This week I was asked how a Christian is supposed to cope with being spiritual in a world dominated by material things. I guess we all know what this question means. In one way or another, our attempts to curb our desire for things fails. For some it’s clothes or jewellery, for others it might be pornography, for me (as most of you know) it is cakes, biscuits and sticky toffee puddings!
Now you might ask why I have included pornography in this list for the other things are good things misused. In the case of pornography it is sexual desire – a good thing given by God – misused. Pornography makes us think of other people simply as bodies to be fancied whereas we should be looking at people as people not bodies. Pornography also pollutes our sexual mind and makes it more difficult to have a good sexual relationship with our partner for life when that time comes.
But how to deal with all this physicality be it sex, or food or clothes, is a question that has troubled religious people down the centuries, and they’ve produced many different answers. On one extreme are those who simply ignore the problem and live two lives. In one they say their prayers and go to Church, and in the other they just get on with living in the material world and don’t expect their prayers to affect this part of life at all. On the other extreme are those who try to live a totally spiritual life and try to completely cut themselves off from the world. I guess most of us are more like the first than the second, but the answer, if you can call it that, must lie somewhere in between.
Jesus is challenged by this in the Gospel today (Matthew 22:15-21) where he is asked whether religious people should pay taxes or not. His answer is to throw the question back onto us. “Give to Caesar what belongs to Caesar, and to God what belongs to God”. In other words “You decide, for there is no clear dividing line.” We know that from our 1st Reading, (Isaiah 45:1.4-6) where we are shown that God can be at work even in Cyrus, the most unspiritual and unscrupulous of political leaders.
It may also surprise you to know, that our Creed can make a contribution to our thinking here; because it makes clear that however easy it is for the desire for material things to overpower us and lead us into sin, we must remember that these things used properly and wisely are basically good because they are part of God’s creation. There were some, way back then, who were suggesting that only spiritual things are from God, and that all material things are basically of the devil, and always to be treated with suspicion. But the Creed says firmly that God made heaven AND earth, all things visible AND invisible.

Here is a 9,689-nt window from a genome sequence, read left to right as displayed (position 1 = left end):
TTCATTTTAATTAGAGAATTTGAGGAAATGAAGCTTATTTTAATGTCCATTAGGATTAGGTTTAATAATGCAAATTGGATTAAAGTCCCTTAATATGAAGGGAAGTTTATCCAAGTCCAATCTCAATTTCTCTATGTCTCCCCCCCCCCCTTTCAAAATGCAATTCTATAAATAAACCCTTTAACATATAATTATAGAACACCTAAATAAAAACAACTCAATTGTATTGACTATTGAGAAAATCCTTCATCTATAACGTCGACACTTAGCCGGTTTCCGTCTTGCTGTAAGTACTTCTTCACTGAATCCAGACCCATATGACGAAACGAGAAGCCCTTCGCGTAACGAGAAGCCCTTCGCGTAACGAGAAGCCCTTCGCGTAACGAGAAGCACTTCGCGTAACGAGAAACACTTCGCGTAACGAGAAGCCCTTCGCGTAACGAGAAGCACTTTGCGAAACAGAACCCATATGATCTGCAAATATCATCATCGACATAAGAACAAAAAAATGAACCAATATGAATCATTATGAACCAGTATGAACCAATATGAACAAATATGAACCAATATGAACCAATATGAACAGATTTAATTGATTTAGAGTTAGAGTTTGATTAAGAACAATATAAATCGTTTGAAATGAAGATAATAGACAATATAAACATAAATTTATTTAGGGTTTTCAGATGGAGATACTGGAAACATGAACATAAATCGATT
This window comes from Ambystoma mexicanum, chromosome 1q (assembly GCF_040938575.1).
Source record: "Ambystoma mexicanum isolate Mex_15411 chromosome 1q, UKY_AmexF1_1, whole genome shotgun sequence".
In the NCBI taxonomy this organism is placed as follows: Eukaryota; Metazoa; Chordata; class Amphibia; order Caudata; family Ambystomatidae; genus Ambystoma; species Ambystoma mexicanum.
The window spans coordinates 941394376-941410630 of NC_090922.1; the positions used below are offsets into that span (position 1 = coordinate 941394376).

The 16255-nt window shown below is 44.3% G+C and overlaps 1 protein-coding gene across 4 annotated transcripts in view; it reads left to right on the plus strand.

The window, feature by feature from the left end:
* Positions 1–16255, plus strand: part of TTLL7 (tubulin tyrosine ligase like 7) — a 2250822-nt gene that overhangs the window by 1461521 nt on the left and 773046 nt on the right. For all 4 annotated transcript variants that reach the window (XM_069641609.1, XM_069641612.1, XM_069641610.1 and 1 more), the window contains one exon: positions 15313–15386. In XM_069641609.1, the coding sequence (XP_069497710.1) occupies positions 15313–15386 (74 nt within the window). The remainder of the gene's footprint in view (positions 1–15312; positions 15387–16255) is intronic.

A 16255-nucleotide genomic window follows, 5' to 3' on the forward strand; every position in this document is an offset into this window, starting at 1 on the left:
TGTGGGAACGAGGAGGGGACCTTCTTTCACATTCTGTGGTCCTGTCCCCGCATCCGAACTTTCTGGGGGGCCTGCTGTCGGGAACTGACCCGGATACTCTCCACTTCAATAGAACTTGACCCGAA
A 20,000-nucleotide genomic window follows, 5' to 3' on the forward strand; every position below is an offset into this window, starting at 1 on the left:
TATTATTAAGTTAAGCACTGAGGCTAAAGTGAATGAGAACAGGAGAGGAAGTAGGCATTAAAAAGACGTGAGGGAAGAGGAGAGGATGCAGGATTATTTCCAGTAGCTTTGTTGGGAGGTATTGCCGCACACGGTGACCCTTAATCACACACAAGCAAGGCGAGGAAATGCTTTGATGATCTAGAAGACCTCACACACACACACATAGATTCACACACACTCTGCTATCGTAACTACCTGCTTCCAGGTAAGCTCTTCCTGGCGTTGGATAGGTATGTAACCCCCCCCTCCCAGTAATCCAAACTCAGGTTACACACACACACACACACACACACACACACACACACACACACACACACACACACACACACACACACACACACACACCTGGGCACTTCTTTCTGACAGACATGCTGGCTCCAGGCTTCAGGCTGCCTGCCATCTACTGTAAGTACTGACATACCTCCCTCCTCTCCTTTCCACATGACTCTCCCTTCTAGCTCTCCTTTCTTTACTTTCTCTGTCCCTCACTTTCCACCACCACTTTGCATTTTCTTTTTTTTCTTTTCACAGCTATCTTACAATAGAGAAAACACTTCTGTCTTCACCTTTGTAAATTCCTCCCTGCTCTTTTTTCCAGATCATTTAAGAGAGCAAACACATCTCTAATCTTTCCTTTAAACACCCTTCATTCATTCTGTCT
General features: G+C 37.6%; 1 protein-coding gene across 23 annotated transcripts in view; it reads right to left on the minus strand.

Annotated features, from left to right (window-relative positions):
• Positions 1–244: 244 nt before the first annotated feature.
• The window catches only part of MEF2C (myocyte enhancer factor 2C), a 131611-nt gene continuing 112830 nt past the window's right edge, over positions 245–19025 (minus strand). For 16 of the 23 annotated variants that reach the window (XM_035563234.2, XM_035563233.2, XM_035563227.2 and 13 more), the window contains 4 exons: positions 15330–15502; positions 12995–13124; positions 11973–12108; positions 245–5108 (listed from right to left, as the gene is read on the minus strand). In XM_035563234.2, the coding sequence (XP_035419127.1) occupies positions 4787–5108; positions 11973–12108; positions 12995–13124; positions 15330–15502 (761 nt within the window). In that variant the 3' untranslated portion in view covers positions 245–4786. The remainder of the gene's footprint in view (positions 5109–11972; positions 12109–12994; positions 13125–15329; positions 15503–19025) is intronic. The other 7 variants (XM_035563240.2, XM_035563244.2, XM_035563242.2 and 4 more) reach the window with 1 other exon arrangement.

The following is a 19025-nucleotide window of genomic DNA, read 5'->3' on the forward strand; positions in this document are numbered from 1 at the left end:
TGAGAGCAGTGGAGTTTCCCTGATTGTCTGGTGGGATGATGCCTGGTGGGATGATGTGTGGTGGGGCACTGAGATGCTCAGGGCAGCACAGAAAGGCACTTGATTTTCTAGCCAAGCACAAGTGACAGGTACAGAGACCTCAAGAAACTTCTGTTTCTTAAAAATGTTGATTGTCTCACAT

There is therefore no solution but to negotiate our way through this world as best we can, knowing that sometimes we will fail, but always striving to allow God to guide and support us in each temptation we face. Sometimes a total ban may be the best way forward – I know this may sound silly to you but I try to avoid having cakes and biscuits in my house at all! Those with an alcohol problem must go even further and say “No alcohol at all.” Another problem is pornography, as it‘s so easily accessible on the computer. Again it simply must not be looked at. But coping with the multitude of things you can buy in the shops or online is actually even more difficult! At least we know pornography is bad for us, whereas we all have to buy books and clothes and other useful things.
There is therefore no alternative but to try to discipline ourselves in the face of this onslaught, always calling on God to help us. The advertisers know how easily we humans are tempted, and simply realising what they’re up to, whatever they are pushing upon us, can be of great help here.
It’s also essential to regularly admit our failures by making our confession. As a Confessor, I am much impressed by the way many young people face up to the need to confess their adult sins honestly, but I am also aware that some young people (and some older ones) haven’t realised that this is something they also ought to be doing.
The problem, my questioner said, is that if we are too spiritual, too other-worldly, we easily get ripped off. Well, there is a sense in which every Christian by following Jesus accepts that the world will persecute us just as they persecuted him. But I like to remind people regularly that Jesus was brought up in Nazareth, which was a Roman soldiers’ town! Jesus knew all about that sort of world, and much to the astonishment and horror of people like the Pharisees, who tried to be totally separate from such people, he mixed with prostitutes and tax-collectors and publicans and knew how to challenge their lifestyle even whilst living amongst it. He never suggested that it would be easy to follow him, and in one place he suggests ways of coping with this when he says:- “I am sending you out like sheep among wolves, so be as cunning as snakes and yet as innocent as doves.” (Matt 10:16)
So the challenge for all of us is…. how to be a dove and a snake!